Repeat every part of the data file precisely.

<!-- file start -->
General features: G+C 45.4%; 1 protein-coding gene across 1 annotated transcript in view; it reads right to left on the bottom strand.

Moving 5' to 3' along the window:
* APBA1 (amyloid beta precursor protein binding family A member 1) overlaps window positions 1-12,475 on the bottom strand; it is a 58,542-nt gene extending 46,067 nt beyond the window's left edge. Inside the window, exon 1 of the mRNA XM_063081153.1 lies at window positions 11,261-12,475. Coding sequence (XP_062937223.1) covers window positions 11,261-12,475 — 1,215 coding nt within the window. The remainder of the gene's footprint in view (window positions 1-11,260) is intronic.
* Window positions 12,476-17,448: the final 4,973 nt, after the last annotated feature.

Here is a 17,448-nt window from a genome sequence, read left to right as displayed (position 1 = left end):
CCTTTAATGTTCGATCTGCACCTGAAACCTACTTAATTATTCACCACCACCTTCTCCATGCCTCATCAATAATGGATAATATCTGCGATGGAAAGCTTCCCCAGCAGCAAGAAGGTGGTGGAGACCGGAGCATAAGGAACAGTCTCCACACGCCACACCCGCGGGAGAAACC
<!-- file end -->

General features: G+C 45.4%; 1 protein-coding gene across 1 annotated transcript in view; it reads right to left on the bottom strand.

Moving 5' to 3' along the window:
* APBA1 (amyloid beta precursor protein binding family A member 1) overlaps window positions 1-12,475 on the bottom strand; it is a 58,542-nt gene extending 46,067 nt beyond the window's left edge. Inside the window, exon 1 of the mRNA XM_063081153.1 lies at window positions 11,261-12,475. Coding sequence (XP_062937223.1) covers window positions 11,261-12,475 — 1,215 coding nt within the window. The remainder of the gene's footprint in view (window positions 1-11,260) is intronic.
* Window positions 12,476-17,448: the final 4,973 nt, after the last annotated feature.

Here is a 17,448-nt window from a genome sequence, read left to right as displayed (position 1 = left end):
CCTTTAATGTTCGATCTGCACCTGAAACCTACTTAATTATTCACCACCACCTTCTCCATGCCTCATCAATAATGGATAATATCTGCGATGGAAAGCTTCCCCAGCAGCAAGAAGGTGGTGGAGACCGGAGCATAAGGAACAGTCTCCACACGCCACACCCGCGGGAGAAACC